A crowd assembled Tuesday afternoon on Johns Hopkins University's East Baltimore campus—just steps away from where a 2014 student-organized "die-in" took place—to protest the recent acts of violence that have shaken the nation.
Those joining the throng outside the Armstrong Medical Education Building held a vigil and moment of silence to honor the victims of the Orlando nightclub shooting that left 49 people dead last month; Alton Sterling and Philando Castile, two black men who were shot and killed last week by police officers; and the five Dallas officers who were fatally shot by a gunman during a protest rally last week.
"We're committed to creating a culture that supports our students and embraces diversity and inclusion," said James Page, vice president and chief diversity officer of Johns Hopkins University School of Medicine, who attended the gathering. "Today's vigil demonstrates that in the face of the recent devastating violence that has occurred around the country, the Johns Hopkins community will support each other and remain strong and united in that commitment."
For Miriam Akeju, a graduate student in the School of Medicine and one of the many student organizers of the vigil, it was time to take a public stand in response to the shootings.
"This vigil serves to honor and remember the lives lost due to violence and fear," she wrote in an email to the Hub. "We as a community stand together to say that the injustices faced by those within our community and the communities we serve will not be tolerated."
The event was attended by members of the Johns Hopkins chapter of the Student National Medical Association, which is dedicated to supporting underrepresented minority students in medicine. In an emailed statement, member Marc Shi noted that "it's becoming clearer and clearer that we, as members of a medical community and as members of the Baltimore community, can't ignore injustice and violence that is happening around us and targeting members of our own communities."
But for some of the event organizers, the persistence of violence in the U.S. is cause for despair.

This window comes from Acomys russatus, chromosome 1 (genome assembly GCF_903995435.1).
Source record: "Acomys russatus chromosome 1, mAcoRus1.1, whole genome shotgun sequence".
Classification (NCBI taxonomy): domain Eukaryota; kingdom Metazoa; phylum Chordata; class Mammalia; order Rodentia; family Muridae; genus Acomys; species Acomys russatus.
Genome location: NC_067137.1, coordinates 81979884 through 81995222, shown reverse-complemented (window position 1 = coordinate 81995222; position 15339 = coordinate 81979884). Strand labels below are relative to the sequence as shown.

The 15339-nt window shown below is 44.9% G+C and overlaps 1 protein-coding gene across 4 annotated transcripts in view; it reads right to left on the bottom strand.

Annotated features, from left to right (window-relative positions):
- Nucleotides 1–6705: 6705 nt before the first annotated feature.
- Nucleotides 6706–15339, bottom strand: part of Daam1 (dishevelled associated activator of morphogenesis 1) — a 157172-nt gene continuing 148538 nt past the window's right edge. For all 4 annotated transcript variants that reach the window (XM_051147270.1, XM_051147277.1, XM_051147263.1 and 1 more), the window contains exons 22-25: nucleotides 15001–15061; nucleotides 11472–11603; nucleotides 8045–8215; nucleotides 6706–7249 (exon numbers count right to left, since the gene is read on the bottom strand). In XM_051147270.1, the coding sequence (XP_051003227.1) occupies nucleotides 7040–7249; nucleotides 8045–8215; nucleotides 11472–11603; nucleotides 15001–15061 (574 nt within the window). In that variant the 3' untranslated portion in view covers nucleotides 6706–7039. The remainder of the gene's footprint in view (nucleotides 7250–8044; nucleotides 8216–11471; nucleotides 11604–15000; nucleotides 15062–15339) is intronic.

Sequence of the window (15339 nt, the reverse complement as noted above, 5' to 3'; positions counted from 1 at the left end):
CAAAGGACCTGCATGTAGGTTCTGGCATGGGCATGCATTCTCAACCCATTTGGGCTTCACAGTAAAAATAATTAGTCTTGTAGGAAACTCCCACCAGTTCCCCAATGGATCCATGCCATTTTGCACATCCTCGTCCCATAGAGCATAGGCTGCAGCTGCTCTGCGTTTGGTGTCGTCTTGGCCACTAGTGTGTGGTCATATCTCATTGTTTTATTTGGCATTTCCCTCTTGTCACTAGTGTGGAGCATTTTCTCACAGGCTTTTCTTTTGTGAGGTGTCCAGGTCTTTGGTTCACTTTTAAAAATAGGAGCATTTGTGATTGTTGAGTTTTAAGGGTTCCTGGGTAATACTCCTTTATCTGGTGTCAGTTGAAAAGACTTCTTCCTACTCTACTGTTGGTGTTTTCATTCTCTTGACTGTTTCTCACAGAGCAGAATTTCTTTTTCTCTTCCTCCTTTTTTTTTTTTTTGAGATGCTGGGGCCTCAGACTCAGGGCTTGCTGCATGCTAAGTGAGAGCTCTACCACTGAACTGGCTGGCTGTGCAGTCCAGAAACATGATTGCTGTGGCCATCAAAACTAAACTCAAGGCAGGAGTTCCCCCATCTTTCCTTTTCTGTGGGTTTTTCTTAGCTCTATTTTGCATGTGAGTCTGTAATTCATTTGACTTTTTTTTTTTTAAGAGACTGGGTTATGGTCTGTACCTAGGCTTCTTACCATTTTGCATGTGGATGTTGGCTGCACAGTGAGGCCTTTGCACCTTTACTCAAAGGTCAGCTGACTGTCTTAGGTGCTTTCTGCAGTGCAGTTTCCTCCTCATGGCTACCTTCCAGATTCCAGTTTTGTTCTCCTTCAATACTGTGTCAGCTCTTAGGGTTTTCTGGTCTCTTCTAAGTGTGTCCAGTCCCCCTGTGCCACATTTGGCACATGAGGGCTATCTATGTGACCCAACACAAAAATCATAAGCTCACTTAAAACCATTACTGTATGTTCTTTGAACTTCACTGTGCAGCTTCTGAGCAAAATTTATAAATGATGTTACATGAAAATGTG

"When these things happen, they take from you," said postdoctoral fellow Marc Edwards. "They take from you your time, your energy, your sanity, your hope. And these events are iterative: they happen again and again, and sometimes back to back. ... It necessarily saps you of your energy and the resources you need to succeed. I am most grateful for the fellowship—the community of people who are going through the same thing—and that we can draw strength from each other. It fills me back up."
In an email circulated among the School of Medicine community late Tuesday, Paul Rothman, dean of the medical faculty; and Ronald Peterson, president of the Health System, offered words of support for those affected by the recent shootings, noting that many students and employees of Johns Hopkins may be "understandably experiencing a range of emotions—from sorrow and frustration to anger, fear, and helplessness.
"Meaningful change requires the full and active engagement of all members of the Johns Hopkins Medicine community," they continued. "We must continue to look inward as an institution and consciously take action to promote a culture of inclusivity and trust. Just as adequate health care is a universal human right, so too is the ability to feel safe in one's own skin."
Added Johns Hopkins University President Ronald J. Daniels about recent events: "As a university, these moments call us to consider new ways to stand together and respond to our national challenges. Whether through our research into gun policy, police training, or racial disparities; through our peaceful protests; or through a renewed commitment to change within our own communities, Johns Hopkins will work to contribute to lasting change."